• Experimental investigation of the influence of various nanoparticles on water-based mud

      Dhiman, Paritosh (2016-12)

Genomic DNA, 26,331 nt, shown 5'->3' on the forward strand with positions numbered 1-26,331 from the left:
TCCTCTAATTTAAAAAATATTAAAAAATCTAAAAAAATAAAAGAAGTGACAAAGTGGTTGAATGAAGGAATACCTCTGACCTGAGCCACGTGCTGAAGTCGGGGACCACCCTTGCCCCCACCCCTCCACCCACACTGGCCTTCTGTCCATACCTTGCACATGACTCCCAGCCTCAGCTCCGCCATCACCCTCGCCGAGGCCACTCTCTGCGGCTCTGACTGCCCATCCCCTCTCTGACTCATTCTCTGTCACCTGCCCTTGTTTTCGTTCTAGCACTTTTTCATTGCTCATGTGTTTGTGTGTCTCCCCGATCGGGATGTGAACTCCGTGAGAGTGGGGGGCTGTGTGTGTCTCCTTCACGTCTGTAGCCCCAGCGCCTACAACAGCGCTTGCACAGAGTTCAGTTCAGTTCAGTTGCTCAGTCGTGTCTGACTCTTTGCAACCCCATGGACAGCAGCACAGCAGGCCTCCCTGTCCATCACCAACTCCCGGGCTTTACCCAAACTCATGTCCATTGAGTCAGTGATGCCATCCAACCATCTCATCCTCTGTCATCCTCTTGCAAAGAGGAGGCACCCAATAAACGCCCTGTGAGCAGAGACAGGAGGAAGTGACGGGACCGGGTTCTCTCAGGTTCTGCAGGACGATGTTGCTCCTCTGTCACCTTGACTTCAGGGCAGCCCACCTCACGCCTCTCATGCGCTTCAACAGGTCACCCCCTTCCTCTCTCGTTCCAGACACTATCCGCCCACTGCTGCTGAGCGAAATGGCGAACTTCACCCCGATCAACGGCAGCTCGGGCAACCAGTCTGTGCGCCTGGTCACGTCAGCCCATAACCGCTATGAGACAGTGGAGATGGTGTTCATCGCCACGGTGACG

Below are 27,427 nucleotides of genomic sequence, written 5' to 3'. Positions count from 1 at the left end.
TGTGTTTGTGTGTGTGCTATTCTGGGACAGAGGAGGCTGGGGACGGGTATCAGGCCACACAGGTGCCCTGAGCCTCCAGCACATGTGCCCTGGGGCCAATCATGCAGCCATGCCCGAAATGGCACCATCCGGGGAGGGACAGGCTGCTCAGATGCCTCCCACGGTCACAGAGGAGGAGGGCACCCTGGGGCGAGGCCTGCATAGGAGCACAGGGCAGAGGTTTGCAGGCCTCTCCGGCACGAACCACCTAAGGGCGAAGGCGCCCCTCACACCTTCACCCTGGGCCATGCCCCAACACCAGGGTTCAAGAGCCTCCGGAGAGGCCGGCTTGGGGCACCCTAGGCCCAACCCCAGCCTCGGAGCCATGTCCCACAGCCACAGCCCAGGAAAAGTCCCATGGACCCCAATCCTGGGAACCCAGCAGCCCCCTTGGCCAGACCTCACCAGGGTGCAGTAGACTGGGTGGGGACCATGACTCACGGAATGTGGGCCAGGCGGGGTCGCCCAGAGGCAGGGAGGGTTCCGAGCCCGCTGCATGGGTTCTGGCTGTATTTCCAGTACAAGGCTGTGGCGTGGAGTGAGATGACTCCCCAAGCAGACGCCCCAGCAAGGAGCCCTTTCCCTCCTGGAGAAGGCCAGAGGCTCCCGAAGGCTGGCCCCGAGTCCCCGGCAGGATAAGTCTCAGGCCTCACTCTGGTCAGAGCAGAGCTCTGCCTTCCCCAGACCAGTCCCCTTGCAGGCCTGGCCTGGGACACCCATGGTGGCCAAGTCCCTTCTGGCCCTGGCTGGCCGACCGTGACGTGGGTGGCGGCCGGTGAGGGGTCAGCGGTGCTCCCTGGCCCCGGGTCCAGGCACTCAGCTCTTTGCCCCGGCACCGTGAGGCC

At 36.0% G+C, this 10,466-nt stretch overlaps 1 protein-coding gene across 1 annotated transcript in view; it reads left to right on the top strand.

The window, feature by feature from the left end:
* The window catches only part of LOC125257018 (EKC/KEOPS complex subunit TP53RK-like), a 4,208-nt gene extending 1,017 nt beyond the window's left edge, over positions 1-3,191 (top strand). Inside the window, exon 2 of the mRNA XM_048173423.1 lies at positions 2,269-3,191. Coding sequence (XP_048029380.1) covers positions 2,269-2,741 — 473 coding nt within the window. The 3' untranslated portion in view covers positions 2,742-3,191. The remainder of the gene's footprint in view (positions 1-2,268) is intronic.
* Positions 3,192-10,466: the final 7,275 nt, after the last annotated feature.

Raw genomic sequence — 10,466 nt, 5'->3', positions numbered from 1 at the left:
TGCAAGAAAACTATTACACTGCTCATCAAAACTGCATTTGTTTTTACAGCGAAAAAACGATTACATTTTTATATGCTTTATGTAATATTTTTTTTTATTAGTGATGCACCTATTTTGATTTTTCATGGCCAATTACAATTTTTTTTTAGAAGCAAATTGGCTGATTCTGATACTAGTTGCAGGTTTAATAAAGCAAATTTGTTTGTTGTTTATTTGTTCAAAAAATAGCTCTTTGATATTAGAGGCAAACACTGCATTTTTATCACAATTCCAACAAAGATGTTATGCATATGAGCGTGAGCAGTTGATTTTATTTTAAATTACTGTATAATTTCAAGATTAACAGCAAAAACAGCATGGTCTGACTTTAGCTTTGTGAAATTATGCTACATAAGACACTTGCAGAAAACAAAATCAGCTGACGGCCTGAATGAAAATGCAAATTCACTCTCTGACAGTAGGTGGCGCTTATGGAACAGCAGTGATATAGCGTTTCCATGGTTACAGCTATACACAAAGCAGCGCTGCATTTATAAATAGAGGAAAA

In the oil and gas industry, drilling fluids play an important role in the success of drilling operations. Hence, it is vital to predict accurately and maintain drilling fluid properties. Drilling fluids have multitude of functions, including but not limited to balancing the formation pressure, transporting cuttings, lubricating the bit, minimizing formation damage and maintaining well stability. Efficient completion of any drilling operation is governed by the selection of the proper drilling fluid. Growing hydrocarbon demand is driving the industry to explore unconventional resources such as shale formations and deep water and ultra-deep water areas where high temperature high pressure (HTHP) conditions persist. Generally, oil-based muds have been widely used in HTHP operations, as they can withstand high temperatures while offering high lubricity, but they are expensive and have an environmental impact. Water-based muds offer a cost-effective and environment-friendly option, but they have limited HTHP application, as they tend to break down, resulting in increased fluid loss and viscosity reduction. Also, upon exposure to high temperatures, they also face the issue of gelation and degradation of weighing materials and additives. Due to these issues with both oil-based muds and water-based muds, new drilling fluids are formulated regularly and the existing systems are tailored to curtail drilling operation costs. Most recently, nanoparticles have been recognized as an effective additive to improve the performance of drilling fluids, having the potential to overcome the limitations of current drilling fluid systems in challenging conditions. In this study, experiments have been conducted to investigate the impact of different nanoparticles on various drilling fluid properties, including rheology, filtration, and lubricity, considering a wide range of influence factors, such as nanoparticle concentration, particle size, nanoparticle type, temperature, and aging. The effect of nanoparticle concentrations (0.01 wt% ~ 1wt%) on drilling fluid properties has been first investigated using SiO₂ nanoparticles with and without coating. Then the effect of nanoparticle size (5 nm ~ 50 nm) on drilling fluid properties has been examined using TiO₂ nanoparticles. Subsequently, the impact of nanoparticle type, including four different nanoparticles, on drilling fluid properties has been tested. Moreover, the effects of temperature and aging on the nanoparticle-based drilling fluid properties have been investigated.